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Once again about War in Iraq

L

lotarJD

First Results of the War in Iraq

Well, the first three months of the year 2005 are over.
Many things have changed drastically in the world during this period of time. The regime has changed in Ukraine and Kyrgyzstan, the situation has changed in the Middle East in Lebanon, Palestine and Israel. Palestine and Israel look like coming to terms and the 50-year long war will finally end up there. In Russia, the head of the Chechen gunmen has been headhunted at last.
However, the planet’s “headache” - the U.S. invasion into Iraq - will last for quite a long time. Anyway, this event will stay determinative for the present generation in the nearest decade.
OK, what about Iraq.
What are the positive signs?
Actually, there are none.
Oil prices have risen sixfold. Al-Quaida spread its influence all over the world. Iraq got looted (in the sense of global historical and cultural monuments). A whole nation has been cast in a state of chaos; the country is in ruin and two - or even three - generations of Iraqi people will be excluded from the global progress process - the educational system is destroyed, there is no medical maintenance, the economy of the state got disabled, environmental situation is in crisis…
 

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lotarJD said:
What are the positive signs?
Actually, there are none.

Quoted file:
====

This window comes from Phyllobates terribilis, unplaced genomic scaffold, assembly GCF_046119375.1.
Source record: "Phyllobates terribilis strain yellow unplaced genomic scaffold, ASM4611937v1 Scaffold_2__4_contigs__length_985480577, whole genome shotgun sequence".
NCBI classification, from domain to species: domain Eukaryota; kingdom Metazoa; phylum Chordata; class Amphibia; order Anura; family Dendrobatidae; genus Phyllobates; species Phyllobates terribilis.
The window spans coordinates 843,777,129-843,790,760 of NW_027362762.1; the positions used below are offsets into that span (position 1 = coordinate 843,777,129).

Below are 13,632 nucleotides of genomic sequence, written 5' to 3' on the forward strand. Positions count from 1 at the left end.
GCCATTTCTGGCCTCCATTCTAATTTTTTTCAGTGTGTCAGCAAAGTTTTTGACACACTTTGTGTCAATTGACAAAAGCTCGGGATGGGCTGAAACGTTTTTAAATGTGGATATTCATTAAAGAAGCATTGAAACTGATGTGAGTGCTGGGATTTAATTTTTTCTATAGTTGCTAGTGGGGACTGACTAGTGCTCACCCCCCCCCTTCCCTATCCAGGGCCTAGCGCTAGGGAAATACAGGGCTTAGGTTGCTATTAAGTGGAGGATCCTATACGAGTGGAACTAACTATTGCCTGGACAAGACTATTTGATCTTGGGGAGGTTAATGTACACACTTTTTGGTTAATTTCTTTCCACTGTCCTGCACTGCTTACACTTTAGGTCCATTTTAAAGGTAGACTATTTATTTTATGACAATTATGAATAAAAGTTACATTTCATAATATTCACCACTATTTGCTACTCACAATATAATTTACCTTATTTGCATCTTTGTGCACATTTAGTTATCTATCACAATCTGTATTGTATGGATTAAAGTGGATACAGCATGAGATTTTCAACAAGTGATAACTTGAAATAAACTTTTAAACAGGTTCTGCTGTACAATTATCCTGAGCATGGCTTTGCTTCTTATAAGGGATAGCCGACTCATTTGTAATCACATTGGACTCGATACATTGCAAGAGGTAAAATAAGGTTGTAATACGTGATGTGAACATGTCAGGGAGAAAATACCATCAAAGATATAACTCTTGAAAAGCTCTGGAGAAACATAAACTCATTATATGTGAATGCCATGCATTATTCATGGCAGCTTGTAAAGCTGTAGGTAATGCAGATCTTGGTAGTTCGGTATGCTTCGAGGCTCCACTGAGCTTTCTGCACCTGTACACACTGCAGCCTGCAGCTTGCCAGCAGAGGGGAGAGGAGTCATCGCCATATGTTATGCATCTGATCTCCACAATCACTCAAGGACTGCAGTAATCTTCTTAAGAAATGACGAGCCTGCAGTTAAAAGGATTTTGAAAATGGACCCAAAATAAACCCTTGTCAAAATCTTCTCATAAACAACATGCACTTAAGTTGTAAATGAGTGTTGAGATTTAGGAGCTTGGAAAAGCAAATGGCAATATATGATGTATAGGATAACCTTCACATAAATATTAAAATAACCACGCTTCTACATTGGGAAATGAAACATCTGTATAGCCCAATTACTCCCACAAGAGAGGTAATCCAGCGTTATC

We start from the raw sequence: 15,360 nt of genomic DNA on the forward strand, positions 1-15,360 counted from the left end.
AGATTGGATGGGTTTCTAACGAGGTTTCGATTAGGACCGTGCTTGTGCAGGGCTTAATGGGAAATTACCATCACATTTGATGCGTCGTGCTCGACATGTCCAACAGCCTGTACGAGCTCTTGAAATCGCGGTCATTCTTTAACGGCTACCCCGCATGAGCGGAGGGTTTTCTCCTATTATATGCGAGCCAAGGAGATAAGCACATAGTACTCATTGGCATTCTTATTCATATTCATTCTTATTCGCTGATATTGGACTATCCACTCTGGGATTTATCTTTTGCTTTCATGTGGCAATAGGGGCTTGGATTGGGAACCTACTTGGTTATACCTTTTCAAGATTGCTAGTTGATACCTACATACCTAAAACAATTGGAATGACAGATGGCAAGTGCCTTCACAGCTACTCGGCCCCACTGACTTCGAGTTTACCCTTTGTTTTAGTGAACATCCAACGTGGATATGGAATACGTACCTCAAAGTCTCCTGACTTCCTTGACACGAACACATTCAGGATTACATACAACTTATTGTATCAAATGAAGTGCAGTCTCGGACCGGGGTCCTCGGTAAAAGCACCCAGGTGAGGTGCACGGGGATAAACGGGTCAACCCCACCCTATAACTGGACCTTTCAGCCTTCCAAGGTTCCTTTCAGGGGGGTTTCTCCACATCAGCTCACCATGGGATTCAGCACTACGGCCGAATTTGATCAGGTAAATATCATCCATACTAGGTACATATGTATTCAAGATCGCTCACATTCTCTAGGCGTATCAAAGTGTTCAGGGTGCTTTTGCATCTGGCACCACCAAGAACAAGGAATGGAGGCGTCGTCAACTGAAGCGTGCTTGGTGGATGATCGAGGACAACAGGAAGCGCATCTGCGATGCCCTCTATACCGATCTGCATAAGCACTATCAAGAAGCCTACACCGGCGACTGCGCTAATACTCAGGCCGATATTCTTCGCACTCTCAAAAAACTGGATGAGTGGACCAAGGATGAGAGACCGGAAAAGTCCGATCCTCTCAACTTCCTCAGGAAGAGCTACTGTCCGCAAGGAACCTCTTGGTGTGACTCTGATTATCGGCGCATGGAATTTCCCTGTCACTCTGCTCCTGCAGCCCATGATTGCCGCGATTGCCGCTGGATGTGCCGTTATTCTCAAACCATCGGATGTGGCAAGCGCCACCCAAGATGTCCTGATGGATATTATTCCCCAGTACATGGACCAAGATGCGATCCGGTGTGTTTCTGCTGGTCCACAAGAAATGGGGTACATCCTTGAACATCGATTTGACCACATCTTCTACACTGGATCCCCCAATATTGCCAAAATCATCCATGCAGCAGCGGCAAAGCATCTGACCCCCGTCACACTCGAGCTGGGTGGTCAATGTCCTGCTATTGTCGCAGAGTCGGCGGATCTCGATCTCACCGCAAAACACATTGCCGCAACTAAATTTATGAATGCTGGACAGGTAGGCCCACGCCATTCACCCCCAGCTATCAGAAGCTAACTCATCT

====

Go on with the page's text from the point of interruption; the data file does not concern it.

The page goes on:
You've got to be kidding.

Oil prices have risen sixfold.
Since 1930? You have no idea what you're talking about.

Al-Quaida spread its influence all over the world.
Really? Was that before or after they were cast into the sad state of disarray they're in now?

Iraq got looted (in the sense of global historical and cultural monuments)
By Iraqis.

A whole nation has been cast in a state of chaos; the country is in ruin and two - or even three - generations of Iraqi people will be excluded from the global progress process
They've been excluded from global progress? Funny, because I thought they had their first election in 6000 years. My mistake, I thought that was progress. Or that they were going to rule themselves now. Gosh, I'm so foolish.


the educational system is destroyed, there is no medical maintenance, the economy of the state got disabled, environmental situation is in crisis…
Really? As opposed to the incredibly advanced system they've had for the past 20 years?
 

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lotarJD said:
First Results of the War in Iraq

. In Russia, the head of the Chechen gunmen has been headhunted at last.
Yea, i agree basically agree with what the guy before me has written, that you're talking a load of rubbish.
The fact that the leader of the Chechen rebels doesn't mean that the war in Chechnia is over by a long shot. There's a full scale war going on over there, just they don't let reporters report on it - so nobody outside of the area and possibly Russia in general has much clue about the facts.
 

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I believe this threads author is a bit misinformed, as NYU nicely points out. The real question now is whether this war has been worth its huge monetary cost and the human costs of nearly 20,000 Iraqi civilians and over 1500 American troops. I say no. And these numbers are bound to rise, as the only way a democratic Iraq can survive for long is with a lasting American military presence.
 

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Only a truely foolish person can say no progress has happened in the middle east since the war on terror began. Even Bill Mahr the king of fools has admitted that things have changed for the better!